Use of Movies and Trademarked Images in Church

Use of Movies and Trademarked Images in Church

Monday, November 26, 2018

Hey Fletch … This may not be in your wheelhouse but I know you have a lot of experience and knowledge! We are doing Christmas at the Movies this year. When it comes to licensing and copyrights, I’m not too concerned about the Sunday morning elements. We have licensing that would cover us and I believe most would be Fair Use. What about graphics? Although I’ve seen other large churches do this same theme, I get a little hesitant when using copyrighted items, such as the Elf or Grinch names and fonts. Do you have thoughts or know someone I could ask?

DRF—We enjoyed visiting with you at the Dallas Smart Money for Church Salaries workshop and look forward to seeing you at the XP-Seminar.

As for showing clips from movies, your existing license might cover that. There is a CCLI license that allows for showing clips: 

The Church Video License® provides legal coverage for churches and organizations to publicly show motion pictures and movie scenes. ScreenVue® provides instant access to sermon illustration ideas for thousands of movies, ranging from cutting-edge independent filmmakers to the top-grossing major Hollywood studios. 

Things change if you livestream the service or record your sermons for later use. Talk to the people at CCLI about licenses for these distribution methods.

I would urge caution for images, graphics and trademarks. Legalzoom notes:

Fair use of copyrighted material by a nonprofit organization, such as a church, is favored over use of the same material by a commercial organization. Seven appropriate circumstances are listed in the fair use statute: criticism, comment, news reporting, teaching, scholarship or research. Using a copyrighted photo in a sermon to demonstrate a point or to educate the congregation may fall into one of these seven purposes.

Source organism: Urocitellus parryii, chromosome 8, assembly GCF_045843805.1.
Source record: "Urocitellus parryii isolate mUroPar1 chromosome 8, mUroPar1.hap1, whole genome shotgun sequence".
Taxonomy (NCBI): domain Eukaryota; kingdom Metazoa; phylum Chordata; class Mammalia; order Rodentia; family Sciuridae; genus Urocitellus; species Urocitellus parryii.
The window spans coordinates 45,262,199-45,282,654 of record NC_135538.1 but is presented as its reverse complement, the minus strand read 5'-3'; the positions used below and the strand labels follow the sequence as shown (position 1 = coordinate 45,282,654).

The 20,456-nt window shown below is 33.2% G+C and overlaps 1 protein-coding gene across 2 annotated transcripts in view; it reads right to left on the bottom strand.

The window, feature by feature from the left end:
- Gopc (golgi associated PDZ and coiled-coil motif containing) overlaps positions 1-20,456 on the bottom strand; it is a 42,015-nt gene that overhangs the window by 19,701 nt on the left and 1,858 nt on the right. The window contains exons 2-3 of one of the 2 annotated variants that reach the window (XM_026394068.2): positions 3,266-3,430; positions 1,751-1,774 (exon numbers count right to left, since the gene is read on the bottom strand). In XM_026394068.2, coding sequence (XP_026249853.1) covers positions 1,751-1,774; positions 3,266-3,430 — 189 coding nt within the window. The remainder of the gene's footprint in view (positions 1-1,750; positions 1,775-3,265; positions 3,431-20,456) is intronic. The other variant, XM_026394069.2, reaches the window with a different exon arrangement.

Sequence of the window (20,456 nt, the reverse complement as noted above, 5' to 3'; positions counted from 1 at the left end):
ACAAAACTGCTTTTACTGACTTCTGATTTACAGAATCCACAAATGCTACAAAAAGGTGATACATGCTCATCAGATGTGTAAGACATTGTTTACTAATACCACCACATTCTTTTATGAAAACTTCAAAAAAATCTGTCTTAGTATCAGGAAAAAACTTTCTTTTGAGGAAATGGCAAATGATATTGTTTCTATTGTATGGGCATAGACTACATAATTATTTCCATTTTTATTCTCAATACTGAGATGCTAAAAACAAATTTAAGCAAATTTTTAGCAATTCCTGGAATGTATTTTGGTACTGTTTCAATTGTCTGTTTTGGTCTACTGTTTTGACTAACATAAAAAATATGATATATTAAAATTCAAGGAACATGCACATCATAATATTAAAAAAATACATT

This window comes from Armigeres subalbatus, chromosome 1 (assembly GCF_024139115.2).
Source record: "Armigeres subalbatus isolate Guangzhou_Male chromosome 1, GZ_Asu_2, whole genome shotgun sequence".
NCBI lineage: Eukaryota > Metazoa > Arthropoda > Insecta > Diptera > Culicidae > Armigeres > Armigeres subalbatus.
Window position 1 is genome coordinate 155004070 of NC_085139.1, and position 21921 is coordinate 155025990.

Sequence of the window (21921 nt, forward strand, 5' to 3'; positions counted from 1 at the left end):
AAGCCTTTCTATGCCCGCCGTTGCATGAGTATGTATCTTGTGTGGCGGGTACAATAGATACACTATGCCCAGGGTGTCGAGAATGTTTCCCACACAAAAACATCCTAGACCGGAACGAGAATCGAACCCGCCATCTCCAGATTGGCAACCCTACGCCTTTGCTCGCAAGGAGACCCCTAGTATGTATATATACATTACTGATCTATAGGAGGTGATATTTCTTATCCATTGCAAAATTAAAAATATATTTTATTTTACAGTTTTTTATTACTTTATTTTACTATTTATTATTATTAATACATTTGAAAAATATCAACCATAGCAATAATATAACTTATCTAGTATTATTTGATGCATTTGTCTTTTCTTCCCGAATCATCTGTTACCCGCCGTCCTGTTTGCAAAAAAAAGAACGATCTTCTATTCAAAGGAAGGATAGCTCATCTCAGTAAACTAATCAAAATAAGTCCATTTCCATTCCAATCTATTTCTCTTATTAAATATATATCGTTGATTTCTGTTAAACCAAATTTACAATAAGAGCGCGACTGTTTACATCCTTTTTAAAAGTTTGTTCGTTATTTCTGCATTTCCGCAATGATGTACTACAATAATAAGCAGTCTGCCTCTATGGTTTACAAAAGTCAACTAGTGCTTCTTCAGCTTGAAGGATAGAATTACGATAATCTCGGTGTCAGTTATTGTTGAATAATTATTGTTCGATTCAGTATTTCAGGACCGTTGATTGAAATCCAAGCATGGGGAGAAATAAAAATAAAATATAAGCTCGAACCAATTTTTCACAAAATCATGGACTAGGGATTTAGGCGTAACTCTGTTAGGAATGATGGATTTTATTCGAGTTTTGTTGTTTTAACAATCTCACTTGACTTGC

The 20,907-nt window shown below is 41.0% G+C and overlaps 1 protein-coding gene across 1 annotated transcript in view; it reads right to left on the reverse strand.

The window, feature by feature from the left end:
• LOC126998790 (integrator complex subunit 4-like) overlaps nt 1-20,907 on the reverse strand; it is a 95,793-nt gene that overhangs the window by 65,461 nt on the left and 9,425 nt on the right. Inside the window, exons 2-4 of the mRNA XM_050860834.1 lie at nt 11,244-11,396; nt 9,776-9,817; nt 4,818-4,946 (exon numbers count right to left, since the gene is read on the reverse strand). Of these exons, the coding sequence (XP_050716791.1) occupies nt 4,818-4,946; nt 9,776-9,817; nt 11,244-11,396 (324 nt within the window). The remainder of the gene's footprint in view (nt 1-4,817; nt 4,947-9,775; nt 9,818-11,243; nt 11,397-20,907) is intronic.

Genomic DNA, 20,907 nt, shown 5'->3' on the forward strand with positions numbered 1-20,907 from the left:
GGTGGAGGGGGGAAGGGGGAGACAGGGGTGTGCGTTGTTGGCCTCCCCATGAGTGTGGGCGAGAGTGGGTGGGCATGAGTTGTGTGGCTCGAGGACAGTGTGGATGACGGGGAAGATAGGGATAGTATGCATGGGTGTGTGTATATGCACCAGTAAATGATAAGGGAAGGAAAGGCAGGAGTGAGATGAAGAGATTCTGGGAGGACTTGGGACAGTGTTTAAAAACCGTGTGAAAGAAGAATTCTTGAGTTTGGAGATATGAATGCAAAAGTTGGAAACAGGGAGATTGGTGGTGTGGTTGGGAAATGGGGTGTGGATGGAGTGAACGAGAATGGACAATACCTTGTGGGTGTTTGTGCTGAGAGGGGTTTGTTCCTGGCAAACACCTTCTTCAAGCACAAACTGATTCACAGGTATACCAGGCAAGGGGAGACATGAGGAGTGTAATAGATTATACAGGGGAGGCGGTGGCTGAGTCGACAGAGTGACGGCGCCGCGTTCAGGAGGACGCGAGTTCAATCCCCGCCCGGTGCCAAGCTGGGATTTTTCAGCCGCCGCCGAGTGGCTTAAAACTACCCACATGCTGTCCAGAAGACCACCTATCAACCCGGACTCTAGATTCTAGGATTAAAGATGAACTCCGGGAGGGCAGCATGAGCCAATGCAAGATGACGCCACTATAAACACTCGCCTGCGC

If you are going to use an image or trademark to advertise the sermon series, you will need copyright permission. This would include an introductory graphic to the message. You are using the work of others for promotional purposes and should pay for that use.

Use of images in sermons can become challenging. Movies in churches are not generally “fair use” and need a license. Use in a sermon of a trademarked image may be for “criticism or comment.” This is generally “fair use” and acceptable.

For a legal opinion, let me connect you with Steven Goodspeed at The Church Lawyers. Depending on your need, there may be a fee for a legal opinion. However, that fee is better to pay than a fine or lawsuit!

Steven—David seems to have hit most of the appropriate warnings for sure. Sunday morning is not an exemption nor automatically “fair use.”  Fair use is pretty narrowly determined and is restricted to copyright and not trademark law so much.  

In addition to ensuring you have an appropriate license or permission from the trademark or copyright owner, you might also look into cyberliability insurance as a rider to your normal insurance policies, especially if your church does a lot of social media posts, videos and images.

Trust me when I tell you that there are firms with robots crawling the web, looking for copyrighted or trademarked images. Once they flag and document them, you’ll receive a really difficult letter from the rights’ administrator asking for money. It does pay (so to speak) to make sure it is all done correctly.

2018-11-06T20:12:20+00:00By |Fletch Finance, Fletch Policy, Hey Fletch|

About the Author:

For over 35 years, David has served churches from 1,000 to 8,000 members. As well as being a pastor, David is a spiritual entrepreneur. He founded XPastor as a global ministry tool for leaders of churches of all sizes. XPastor provides a website, an XP-Newsletter, the annual XP-Seminar, workshops, and online courses.